Seinfeld fans will remember the line that Jerry delivered to George as he ran from the washroom with his pants at his ankles in a futile effort to accept a verification phone call from the unemployment office. He had claimed to have applied for a sales job at latex manufacturer, Vanedlay Industries.
All Sales Jobs Are Not Created Equal
After studying the assessments of hundreds of sales candidates for a variety of different sales jobs, we hold this truth to be self-evident. The talent required for selling is dependant on the job situation. We’ve all seen examples of a previously successful person who flopped in a new environment. So how can you predict a fit?
Are there some universal rules?
We had a client who had completed interviewing and reference checking a previously successful candidate with a 10 years of selling experience. He would be held accountable for acquiring new customers in a completely new geographic territory where the company was unknown. They were about to pull the trigger on the hire. But just to be sure, they had him take our talent assessment to validate their positive fit beliefs.
This position called for a hunter (vs. a farmer) approach. In the process of pioneering a new company and acquiring new customers, a salesperson needs to approach a lot of strangers and encounter a lot of rejection. Claiming you have the right stuff to do this in an interview is one thing. Just because a candidate has handed out business cards with a sales related title, doesn’t make him or her a hunter. With this candidate, his natural high-D, DISC behavioral profile indicated enough assertiveness for hunter potential. However there are other warning signs that convinced us that he was better suited for an Account Manager position where he primarily nurtured existing relationships.
The Research on Motivators
Research shows that top performing sales people are motivated by results and financial rewards. So we look for high utilitarian scores when assessing their success potential. They also are high individualistic that are driven to influence their own destiny as well as others.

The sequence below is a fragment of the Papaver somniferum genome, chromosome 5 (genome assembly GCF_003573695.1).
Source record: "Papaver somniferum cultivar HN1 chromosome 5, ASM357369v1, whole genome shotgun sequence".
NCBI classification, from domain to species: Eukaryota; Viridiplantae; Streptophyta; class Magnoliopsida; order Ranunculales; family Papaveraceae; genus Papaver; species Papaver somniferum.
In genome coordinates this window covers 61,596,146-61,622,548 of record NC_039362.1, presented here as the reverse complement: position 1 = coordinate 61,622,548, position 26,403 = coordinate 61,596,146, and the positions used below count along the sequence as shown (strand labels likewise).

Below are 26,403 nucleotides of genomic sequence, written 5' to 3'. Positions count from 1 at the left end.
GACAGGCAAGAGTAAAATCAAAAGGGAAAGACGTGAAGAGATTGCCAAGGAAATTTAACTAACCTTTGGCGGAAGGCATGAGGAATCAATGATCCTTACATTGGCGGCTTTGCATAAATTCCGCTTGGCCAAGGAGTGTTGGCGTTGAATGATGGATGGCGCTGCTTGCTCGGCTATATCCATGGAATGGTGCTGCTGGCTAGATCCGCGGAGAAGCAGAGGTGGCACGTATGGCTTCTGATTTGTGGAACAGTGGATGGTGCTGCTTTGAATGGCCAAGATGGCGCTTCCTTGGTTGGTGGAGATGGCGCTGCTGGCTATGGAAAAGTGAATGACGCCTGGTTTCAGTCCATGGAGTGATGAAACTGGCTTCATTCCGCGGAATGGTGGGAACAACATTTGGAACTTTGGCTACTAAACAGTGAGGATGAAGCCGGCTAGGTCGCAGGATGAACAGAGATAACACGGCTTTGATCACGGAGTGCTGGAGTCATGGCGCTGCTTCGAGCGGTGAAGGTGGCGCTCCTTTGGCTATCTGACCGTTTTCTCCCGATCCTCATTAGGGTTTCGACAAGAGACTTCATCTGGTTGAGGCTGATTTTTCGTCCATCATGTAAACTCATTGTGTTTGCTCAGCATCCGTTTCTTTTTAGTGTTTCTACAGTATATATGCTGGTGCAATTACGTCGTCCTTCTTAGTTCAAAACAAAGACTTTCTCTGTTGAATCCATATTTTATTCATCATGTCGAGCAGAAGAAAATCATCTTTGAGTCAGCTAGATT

Our hunter candidate’s talent assessment showed that his drive for results (utilitarian) score was below the mean (as shown by the yellow bar below the black line). His individualistic score (black bar) is OK. However his primary drivers are not typical of high performing sales people:
- Social/Altruistic: the desire to help others (turquoise bar on the chart)
- Traditional: The belief in a system for living. (gray bar)
Based on his motivators/values chart (right), I compared this person to Ned Flanders, Homer Simpson’s devout, caring, compassionate next door neighbor. In fact, the assessment also revealed a high level of active empathy. So he is highly attuned to the feelings of others and is inclined to act on those feelings. This typically admirable trait does not serve those who are regularly involved in negotiations of pricing and contract concessions as these folks tend to cave in and struggle to stand firm. In my discussions with the client, I suggested that “Ned” likely would gain his fulfillment by doing church volunteer work. That analysis proved to be a moments of clairvoyance for me. It was then that I learned that “Ned’s” interviews had to be scheduled around his church volunteer activities.
I suggested that while “Ned” likely had achieved success in a previous account manager’s role, he was unlikely to excel in this position. In wrapping up our discussion, I advised that while there is every reason to believe that Ned was destined for heaven, hiring him for a hunter type sales position would be a potential hell for all parties.